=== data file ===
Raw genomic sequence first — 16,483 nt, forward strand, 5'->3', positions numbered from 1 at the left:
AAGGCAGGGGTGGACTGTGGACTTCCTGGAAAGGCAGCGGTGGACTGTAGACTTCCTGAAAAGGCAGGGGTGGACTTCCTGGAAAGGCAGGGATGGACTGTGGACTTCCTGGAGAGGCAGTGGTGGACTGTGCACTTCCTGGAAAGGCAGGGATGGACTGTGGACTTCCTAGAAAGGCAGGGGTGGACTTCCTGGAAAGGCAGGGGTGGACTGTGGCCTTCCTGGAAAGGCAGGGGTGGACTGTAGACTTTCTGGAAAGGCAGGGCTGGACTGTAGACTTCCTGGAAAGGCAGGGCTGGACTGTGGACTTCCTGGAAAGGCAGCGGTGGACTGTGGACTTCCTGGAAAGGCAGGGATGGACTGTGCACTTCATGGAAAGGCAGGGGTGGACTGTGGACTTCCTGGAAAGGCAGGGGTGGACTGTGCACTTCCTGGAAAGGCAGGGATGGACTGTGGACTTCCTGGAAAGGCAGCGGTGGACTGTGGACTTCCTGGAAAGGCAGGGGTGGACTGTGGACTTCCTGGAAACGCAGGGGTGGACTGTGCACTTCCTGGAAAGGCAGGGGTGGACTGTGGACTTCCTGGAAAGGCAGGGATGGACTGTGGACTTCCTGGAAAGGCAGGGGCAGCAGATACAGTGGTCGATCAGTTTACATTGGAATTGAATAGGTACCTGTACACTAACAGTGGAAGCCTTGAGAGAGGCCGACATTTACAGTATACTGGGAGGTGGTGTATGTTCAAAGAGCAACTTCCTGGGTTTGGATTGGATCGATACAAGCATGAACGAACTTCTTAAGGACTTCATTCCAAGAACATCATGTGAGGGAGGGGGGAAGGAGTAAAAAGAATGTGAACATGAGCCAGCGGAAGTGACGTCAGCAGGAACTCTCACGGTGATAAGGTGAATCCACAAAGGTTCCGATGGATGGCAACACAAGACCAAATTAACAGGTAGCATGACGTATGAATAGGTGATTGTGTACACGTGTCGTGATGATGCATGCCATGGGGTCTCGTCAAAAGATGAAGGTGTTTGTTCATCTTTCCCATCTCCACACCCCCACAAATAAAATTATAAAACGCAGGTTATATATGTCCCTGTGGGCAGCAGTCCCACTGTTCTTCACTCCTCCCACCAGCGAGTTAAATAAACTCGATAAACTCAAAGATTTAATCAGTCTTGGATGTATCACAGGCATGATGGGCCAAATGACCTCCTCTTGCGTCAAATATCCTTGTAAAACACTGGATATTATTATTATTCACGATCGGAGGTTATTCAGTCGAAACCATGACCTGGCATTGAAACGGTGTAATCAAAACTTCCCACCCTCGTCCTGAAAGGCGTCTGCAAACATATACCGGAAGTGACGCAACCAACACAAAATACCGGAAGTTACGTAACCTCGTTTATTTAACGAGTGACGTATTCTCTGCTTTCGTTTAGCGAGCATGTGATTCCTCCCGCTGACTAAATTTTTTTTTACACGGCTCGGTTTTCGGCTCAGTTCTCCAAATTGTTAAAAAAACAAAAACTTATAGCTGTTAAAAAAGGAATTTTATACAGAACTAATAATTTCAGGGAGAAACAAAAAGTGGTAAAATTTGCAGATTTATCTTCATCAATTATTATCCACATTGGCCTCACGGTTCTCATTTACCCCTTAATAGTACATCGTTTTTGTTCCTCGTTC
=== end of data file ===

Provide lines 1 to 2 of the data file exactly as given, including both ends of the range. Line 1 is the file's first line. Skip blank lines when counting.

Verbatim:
Raw genomic sequence first — 16,483 nt, forward strand, 5'->3', positions numbered from 1 at the left:
AAGGCAGGGGTGGACTGTGGACTTCCTGGAAAGGCAGCGGTGGACTGTAGACTTCCTGAAAAGGCAGGGGTGGACTTCCTGGAAAGGCAGGGATGGACTGTGGACTTCCTGGAGAGGCAGTGGTGGACTGTGCACTTCCTGGAAAGGCAGGGATGGACTGTGGACTTCCTAGAAAGGCAGGGGTGGACTTCCTGGAAAGGCAGGGGTGGACTGTGGCCTTCCTGGAAAGGCAGGGGTGGACTGTAGACTTTCTGGAAAGGCAGGGCTGGACTGTAGACTTCCTGGAAAGGCAGGGCTGGACTGTGGACTTCCTGGAAAGGCAGCGGTGGACTGTGGACTTCCTGGAAAGGCAGGGATGGACTGTGCACTTCATGGAAAGGCAGGGGTGGACTGTGGACTTCCTGGAAAGGCAGGGGTGGACTGTGCACTTCCTGGAAAGGCAGGGATGGACTGTGGACTTCCTGGAAAGGCAGCGGTGGACTGTGGACTTCCTGGAAAGGCAGGGGTGGACTGTGGACTTCCTGGAAACGCAGGGGTGGACTGTGCACTTCCTGGAAAGGCAGGGGTGGACTGTGGACTTCCTGGAAAGGCAGGGATGGACTGTGGACTTCCTGGAAAGGCAGGGGCAGCAGATACAGTGGTCGATCAGTTTACATTGGAATTGAATAGGTACCTGTACACTAACAGTGGAAGCCTTGAGAGAGGCCGACATTTACAGTATACTGGGAGGTGGTGTATGTTCAAAGAGCAACTTCCTGGGTTTGGATTGGATCGATACAAGCATGAACGAACTTCTTAAGGACTTCATTCCAAGAACATCATGTGAGGGAGGGGGGAAGGAGTAAAAAGAATGTGAACATGAGCCAGCGGAAGTGACGTCAGCAGGAACTCTCACGGTGATAAGGTGAATCCACAAAGGTTCCGATGGATGGCAACACAAGACCAAATTAACAGGTAGCATGACGTATGAATAGGTGATTGTGTACACGTGTCGTGATGATGCATGCCATGGGGTCTCGTCAAAAGATGAAGGTGTTTGTTCATCTTTCCCATCTCCACACCCCCACAAATAAAATTATAAAACGCAGGTTATATATGTCCCTGTGGGCAGCAGTCCCACTGTTCTTCACTCCTCCCACCAGCGAGTTAAATAAACTCGATAAACTCAAAGATTTAATCAGTCTTGGATGTATCACAGGCATGATGGGCCAAATGACCTCCTCTTGCGTCAAATATCCTTGTAAAACACTGGATATTATTATTATTCACGATCGGAGGTTATTCAGTCGAAACCATGACCTGGCATTGAAACGGTGTAATCAAAACTTCCCACCCTCGTCCTGAAAGGCGTCTGCAAACATATACCGGAAGTGACGCAACCAACACAAAATACCGGAAGTTACGTAACCTCGTTTATTTAACGAGTGACGTATTCTCTGCTTTCGTTTAGCGAGCATGTGATTCCTCCCGCTGACTAAATTTTTTTTTACACGGCTCGGTTTTCGGCTCAGTTCTCCAAATTGTTAAAAAAACAAAAACTTATAGCTGTTAAAAAAGGAATTTTATACAGAACTAATAATTTCAGGGAGAAACAAAAAGTGGTAAAATTTGCAGATTTATCTTCATCAATTATTATCCACATTGGCCTCACGGTTCTCATTTACCCCTTAATAGTACATCGTTTTTGTTCCTCGTTC